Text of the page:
Aug 15, 2023
Leverage Arrow and Ibis to Streamline Database Connectivity
Kae Suarez and Phillip Cloud
There are many powerful database and query systems with a variety of strengths, which are often complementary. However, marrying the outputs, or even just transmitting data between two databases can be burdensome or slow.
Often, the best answer is just to write to a file that the other database can read, and pass it over. At that point, however, you’ve gone out to the filesystem, and are at the mercy of differing types and file parsers. This puts you in a position to balance cost and the strength of your database — like moving data from an OLTP system to OLAP for analysis. You may well end up with extra costs that discourage you from moving forward.
There is a way, however, to augment your data system by using open source components and minimizing costs.
Ibis provides a consistent interface to 18+ backends, and Arrow provides a standard columnar memory format that can make the transfer of data trivial. If these advantages are combined, the challenge of integrating two systems is solved. With a new, experimental technique that leverages Arrow support in Ibis and a given Arrow-supporting database, it’s possible to handle integration in just a couple lines of code and take ownership of your systems.
How Does it Work?
As much as it feels like magic, this process is the outcome of years of software engineering that come together to showcase the power of strong open source standards.
- Arrow is the key — as a well-defined memory format, anything that supports it will be able to transfer data anywhere else that can take it.
- Ibis can turn output from any query from any backend into Arrow data, and thus pass it into anything that accepts Arrow data.
- This, of course, includes any backend that supports Arrow, including DuckDB and DataFusion.
In this post, we’ll explore using Postgres and transfer data from it to DuckDB via Arrow.
For ease of deployment, we’ll use the CI setup for Ibis, which you can set up with the instructions for Ibis contribution. However, if you have your own database and data, you can skip this and try it yourself. Here, we leverage the CI setup to have quick and easy access to a Postgres database, along with the data used for testing in Ibis.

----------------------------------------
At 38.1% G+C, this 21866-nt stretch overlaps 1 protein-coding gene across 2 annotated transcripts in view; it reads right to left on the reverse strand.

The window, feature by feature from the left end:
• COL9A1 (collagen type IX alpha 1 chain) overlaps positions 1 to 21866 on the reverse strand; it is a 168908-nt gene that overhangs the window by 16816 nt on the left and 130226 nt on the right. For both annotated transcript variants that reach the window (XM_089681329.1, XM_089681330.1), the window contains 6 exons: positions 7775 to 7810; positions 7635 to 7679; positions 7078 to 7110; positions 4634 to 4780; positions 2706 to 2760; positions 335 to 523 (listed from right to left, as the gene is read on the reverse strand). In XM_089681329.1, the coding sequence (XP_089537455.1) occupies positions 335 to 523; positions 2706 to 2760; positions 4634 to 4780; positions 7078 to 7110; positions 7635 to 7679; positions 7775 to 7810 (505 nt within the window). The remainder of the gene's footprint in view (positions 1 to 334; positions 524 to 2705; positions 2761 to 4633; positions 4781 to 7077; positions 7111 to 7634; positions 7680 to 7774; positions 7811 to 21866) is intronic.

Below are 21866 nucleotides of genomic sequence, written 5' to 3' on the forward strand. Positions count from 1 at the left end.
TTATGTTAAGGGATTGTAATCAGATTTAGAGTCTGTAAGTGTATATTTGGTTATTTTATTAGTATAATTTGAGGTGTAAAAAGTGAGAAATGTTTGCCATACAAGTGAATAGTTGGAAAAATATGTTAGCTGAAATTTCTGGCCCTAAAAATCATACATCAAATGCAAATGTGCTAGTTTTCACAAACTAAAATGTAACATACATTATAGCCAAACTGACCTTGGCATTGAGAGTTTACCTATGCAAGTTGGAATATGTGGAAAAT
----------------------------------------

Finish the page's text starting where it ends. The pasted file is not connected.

First, imports! Ibis has a special import that gets you set up for an interactive session right away, so we’ll use that for simplicity:
from ibis.interactive import *
Next, let’s connect the Postgres server included with the Ibis CI, and get our target table:
pgcon = ibis.connect("postgres://postgres:postgres@localhost:5432/ibis_testing") awards_players = pgcon.table("awards_players")
For the sake of example, let’s say that our Postgres database just doesn’t have some essential data that we have on disk or an existing DuckDB database. We don’t need to add a new table to the Postgres database, we just want to put the tables together for one query. First, we’ll have to get the extra data on hand:
ddb = ibis.duckdb.connect() batting = ddb.read_parquet("ci/ibis-testing-data/parquet/batting.parquet")
Now we have two database connections, each containing one table we need. DuckDB is excellent at analytics, so we choose to do our work there. How do we do it?
awards_batches = ddb.read_in_memory(awards_players.to_pyarrow_batches())
That’s it. Ibis orchestrates selecting all data from the
awards_players, routing it to Arrow batches, and DuckDB can read that easily. From there, we can join with our
batting table, because the Postgres table now just has a version in DuckDB — after one line. So the rest comes easily:
expr = batting.join(awards_batches, ["playerID", "yearID", "lgID"]) df = ddb.execute(expr) df Out: playerID yearID stint teamID lgID G AB ... HBP SH SF GIDP awardID tie notes 0 bondto01 1877 1 BSN NL 61 259.0 ... NaN NaN NaN NaN Pitching Triple Crown None None 1 hinespa01 1878 1 PRO NL 62 257.0 ... NaN NaN NaN NaN Triple Crown None None 2 heckegu01 1884 1 LS2 AA 78 316.0 ... 2.0 NaN NaN NaN Pitching Triple Crown None None 3 radboch01 1884 1 PRO NL 87 361.0 ... NaN NaN NaN NaN Pitching Triple Crown None None 4 oneilti01 1887 1 SL4 AA 124 517.0 ... 5.0 NaN NaN NaN Triple Crown None None ... ... ... ... ... ... ... ... ... ... ... ... ... ... ... ... 4822 kiermke01 2015 1 TBA AL 151 505.0 ... 2.0 2.0 2.0 7.0 Gold Glove None CF 4823 molinya01 2015 1 SLN NL 136 488.0 ... 0.0 1.0 9.0 16.0 Gold Glove None C 4824 martest01 2015 1 PIT NL 153 579.0 ... 19.0 3.0 5.0 14.0 Gold Glove None LF 4825 troutmi01 2015 1 LAA AL 159 575.0 ... 10.0 0.0 5.0 11.0 Silver Slugger None OF 4826 troutmi01 2015 1 LAA AL 159 575.0 ... 10.0 0.0 5.0 11.0 All-Star Game MVP None None [4827 rows x 25 columns]
Databases are highly optimized for their use cases, from OLTP to OLAP to hybrid systems. As a result, their internals are often incompatible — but with open source standards like Arrow, and standard interfaces like Ibis, it’s possible to leverage these specialized systems to make a modular and composable stack that perfectly fits your needs.
This was all made possible by having backends for Ibis that can ingest Arrow batches. For every system that adopts the Arrow standard, it gets easier and easier to leverage the power of other tools and components, whether you’re an engine developer or an end user.
Voltron Data designs and builds composable data systems using standards like Arrow, Ibis, and more. Visit our Product page to learn more.